An apology? 

To the men - yes, you should be sorry. All of you. 
  • How many times did you hear women being degraded by your friends and have said nothing? 
  • How many times did you see women being abused and said nothing? 
  • How many times did you see that article "35 practical steps men can take to support women" on your social media and you read it? Shared it? 
  • How many times have you felt "entitled" to physical intimacy with a woman or to her body because you took her out on a date? Because you bought her a drink? Because of whatever reason?
  • How many times have you worried about the pay disparity? About the effects of childbirth?
  • How many times have you treated your daughter dating a guy differently to your son dating a girl? How many times did you warn your daughter about young guys "because I was once a young guy"?  
  • How many times have you wondered whether you got a job just because you were a man? 
  • How many times have you trivialized a woman's opinion? Talked over a woman in a discussion? 
  • How many times have you called your friend a "pussy" or accused him of doing something "like a girl"? 
  • How many times have you taken emotional responsibility in a relationship? 
  • How many times have you used PMS-ing as an insult? 

This is not even a comprehensive list. In every way, men have controlled every aspect of women's lives. Their public lives, their private lives, their body, their autonomy and in exercising that power they have enjoyed a privilege in society that will never be compensated for. 

So yes, you should apologize. And no it isn't for being a man - it is for the things you have stood by and allowed as a man. It isn't for something other men have done. It is for things that you are responsible for. Men are part of our society and part of the culture. Saying 'not all men' does not mean you get to abrogate that responsibility.  

This right here is a disgrace. The media actively and collectively decided to take the conversation there and not where it should have been. Disappointed, sad, and angry. 








The top 10 #nzpol tweets this week - July 3, 2014

Another riveting week in New Zealand politics. The MFAT's mishandling of diplomat accused of committing a crime dominated the news, the results of #TeamKey made international headlines, an MP's electorate office got shot at (yes, you read that right, SHOT AT), and last but not least there was the whole Moa situation - I honestly can't roll my eyes hard enough at this point. In any case, let's get started.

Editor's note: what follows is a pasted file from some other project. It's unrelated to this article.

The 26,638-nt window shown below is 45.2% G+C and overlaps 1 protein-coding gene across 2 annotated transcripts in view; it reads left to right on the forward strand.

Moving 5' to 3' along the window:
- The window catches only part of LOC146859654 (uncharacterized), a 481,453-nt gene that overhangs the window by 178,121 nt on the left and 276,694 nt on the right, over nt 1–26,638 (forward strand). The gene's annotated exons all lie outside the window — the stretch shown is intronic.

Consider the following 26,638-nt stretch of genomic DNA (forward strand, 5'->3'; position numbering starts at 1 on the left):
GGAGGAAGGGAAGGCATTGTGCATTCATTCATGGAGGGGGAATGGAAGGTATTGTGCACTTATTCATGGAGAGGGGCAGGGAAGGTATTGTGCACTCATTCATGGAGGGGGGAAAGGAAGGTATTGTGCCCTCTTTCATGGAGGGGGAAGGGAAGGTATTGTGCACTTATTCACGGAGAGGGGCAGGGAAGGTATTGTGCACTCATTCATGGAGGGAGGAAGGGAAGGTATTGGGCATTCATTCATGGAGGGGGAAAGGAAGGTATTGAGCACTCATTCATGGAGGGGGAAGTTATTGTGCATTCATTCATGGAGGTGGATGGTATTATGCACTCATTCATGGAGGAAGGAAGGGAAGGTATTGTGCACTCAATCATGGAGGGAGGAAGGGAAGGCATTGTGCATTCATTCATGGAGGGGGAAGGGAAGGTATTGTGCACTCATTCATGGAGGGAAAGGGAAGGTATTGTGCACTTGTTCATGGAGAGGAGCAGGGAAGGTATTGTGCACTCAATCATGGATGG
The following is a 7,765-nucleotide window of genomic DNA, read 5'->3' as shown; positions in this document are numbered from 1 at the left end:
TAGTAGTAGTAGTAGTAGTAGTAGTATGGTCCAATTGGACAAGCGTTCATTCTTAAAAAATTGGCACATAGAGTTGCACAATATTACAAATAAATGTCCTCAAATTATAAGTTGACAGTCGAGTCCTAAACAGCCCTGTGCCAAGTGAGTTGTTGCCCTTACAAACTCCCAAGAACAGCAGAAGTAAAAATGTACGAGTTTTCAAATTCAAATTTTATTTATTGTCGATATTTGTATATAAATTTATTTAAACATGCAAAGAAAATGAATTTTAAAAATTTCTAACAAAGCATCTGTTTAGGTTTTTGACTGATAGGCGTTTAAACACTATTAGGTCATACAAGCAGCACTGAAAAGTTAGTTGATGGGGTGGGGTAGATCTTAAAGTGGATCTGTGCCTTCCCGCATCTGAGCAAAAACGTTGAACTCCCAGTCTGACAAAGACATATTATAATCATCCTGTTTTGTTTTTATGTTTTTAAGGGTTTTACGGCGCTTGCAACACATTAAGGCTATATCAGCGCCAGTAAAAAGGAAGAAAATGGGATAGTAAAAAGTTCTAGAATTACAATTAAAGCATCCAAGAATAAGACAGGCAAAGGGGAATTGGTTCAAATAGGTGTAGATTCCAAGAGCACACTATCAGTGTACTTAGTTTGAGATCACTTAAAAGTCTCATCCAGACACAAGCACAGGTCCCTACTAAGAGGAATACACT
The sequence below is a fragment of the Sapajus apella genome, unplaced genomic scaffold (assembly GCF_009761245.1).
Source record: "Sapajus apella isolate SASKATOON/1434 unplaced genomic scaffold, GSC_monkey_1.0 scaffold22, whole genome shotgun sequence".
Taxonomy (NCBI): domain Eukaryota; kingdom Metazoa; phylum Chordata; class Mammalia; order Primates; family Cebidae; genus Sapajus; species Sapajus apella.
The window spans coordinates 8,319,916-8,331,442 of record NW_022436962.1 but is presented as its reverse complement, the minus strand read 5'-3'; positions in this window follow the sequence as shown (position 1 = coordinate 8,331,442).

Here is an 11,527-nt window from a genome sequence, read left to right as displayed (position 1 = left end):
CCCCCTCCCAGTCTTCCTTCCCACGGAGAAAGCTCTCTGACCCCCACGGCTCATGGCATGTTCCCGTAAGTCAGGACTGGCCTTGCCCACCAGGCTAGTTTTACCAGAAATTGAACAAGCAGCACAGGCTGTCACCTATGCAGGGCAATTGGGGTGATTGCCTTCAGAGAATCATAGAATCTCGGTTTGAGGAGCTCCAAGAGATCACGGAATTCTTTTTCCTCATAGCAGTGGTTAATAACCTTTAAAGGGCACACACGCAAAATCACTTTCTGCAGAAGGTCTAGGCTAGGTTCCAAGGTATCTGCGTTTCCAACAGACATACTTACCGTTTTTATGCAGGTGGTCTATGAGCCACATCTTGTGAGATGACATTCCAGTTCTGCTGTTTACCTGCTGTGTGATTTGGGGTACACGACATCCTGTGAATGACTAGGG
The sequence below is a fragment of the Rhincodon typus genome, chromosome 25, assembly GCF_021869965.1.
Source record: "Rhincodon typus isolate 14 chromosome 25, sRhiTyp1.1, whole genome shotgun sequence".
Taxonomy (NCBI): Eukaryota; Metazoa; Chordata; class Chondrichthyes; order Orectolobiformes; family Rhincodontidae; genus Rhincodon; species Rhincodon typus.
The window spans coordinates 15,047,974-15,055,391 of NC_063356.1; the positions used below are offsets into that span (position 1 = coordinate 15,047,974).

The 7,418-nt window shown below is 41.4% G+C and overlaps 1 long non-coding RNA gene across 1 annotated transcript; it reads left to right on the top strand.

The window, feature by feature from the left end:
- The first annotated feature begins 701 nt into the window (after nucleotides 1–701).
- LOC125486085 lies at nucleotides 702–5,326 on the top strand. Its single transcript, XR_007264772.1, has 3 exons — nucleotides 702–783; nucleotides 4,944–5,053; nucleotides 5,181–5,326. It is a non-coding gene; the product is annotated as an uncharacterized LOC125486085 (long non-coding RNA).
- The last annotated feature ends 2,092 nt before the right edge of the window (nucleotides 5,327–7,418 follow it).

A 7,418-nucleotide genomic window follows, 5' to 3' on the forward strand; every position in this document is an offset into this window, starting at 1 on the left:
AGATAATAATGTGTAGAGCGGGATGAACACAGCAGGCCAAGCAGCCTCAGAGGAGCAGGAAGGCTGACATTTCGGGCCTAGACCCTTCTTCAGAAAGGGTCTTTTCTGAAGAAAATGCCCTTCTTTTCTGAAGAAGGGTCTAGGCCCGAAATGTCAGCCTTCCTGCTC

I don't have a lot of institutional knowledge of the NZ Parliament. I moved around the world as a child and really didn't take an interest in New Zealand politics until very late into my undergrad. So everything I know, I know because people have told me or I read about it. But I was working at Parliament through 2011 and 2012 and there were certainly some very 'animated' days in during Question Time. I myself have been frustrated by the then Speaker's rulings but I really don't think it was ever as bad as it has been recently and that was an election year too! Speaker Carter seems to be really inconsistent in his ruling and very partisan (my opinion, maybe someone can do an empirical analysis for a Masters thesis).

Ah yeah. THIS tweet right here. Universal, not just #NZPOL.




National's talk of tax cuts irks me to no end. This government has cut so many programs over the last 6 budgets just to get us to this sliver of surplus. Instead of going some way to restoring some of those very crucial programs, they are once again up to their old antics. I just don't understand the economic or policy justification for this. I simply do not get it.






Earlier this week, National announced that they were going to tackle domestic violence. They tweeted a much talked about image that is circulating twitter (They can't seem to control their content at all). But once again they failed to incorporate the important aspect. The crucial piece.

John Key actually said GCSB were protecting us in response to a child poverty question.


The more I try to get away from covering Colin Craig, the more I get sucked in.

And finally, this did not make much news this week. Pretty serious. Back in '09 someone threw something in John Key's electorate office in the wee hours of the morning, and I remember it made news all day long with reporters on location. Of course he is the PM so technically more important. It is important for us to have robust political debated and to be passionate about what we believe in and to be angry about our opponents too but this is so many steps too far. It is very important that other Parliamentary leaders are quick to condemn this kind of behaviour. I didn't see that this week, I expected that from John Key.


10 Rules of Top 10
1. Tweets must be funny or thoughtful or informative or display critical analysis 
2. What is funny or thoughtful or informative or display critical analysis is subjective and determined by me.
3. I may provide commentary on the tweet if it particularly strikes my fancy
4. They are not ranked from 1-10
5. Disclosure: I *am* particularly looking to highlight gender and racial minority voices
6. If you want to point me to the direction of a good tweet, please do it!
7. Using the #nzpol/#nzqt/#nzvotes is helpful but not required
8. I hope to get better about this as the weeks progress
9. I am a big fan of correct spelling and grammar (but I know mistakes happen too!)
10. Let's try to use social media for good and raise the level of debate! 

Sunday, June 29, 2014

The anatomy of a headline…

Since John Key's book has come out along with high poll numbers and the National Party Conference, we have seen a series of adulated headlines about John Key. I guess if things are going so well, why should it be otherwise. 

But then this morning I came cross this headline: 

Election between far left and centre-right, says PM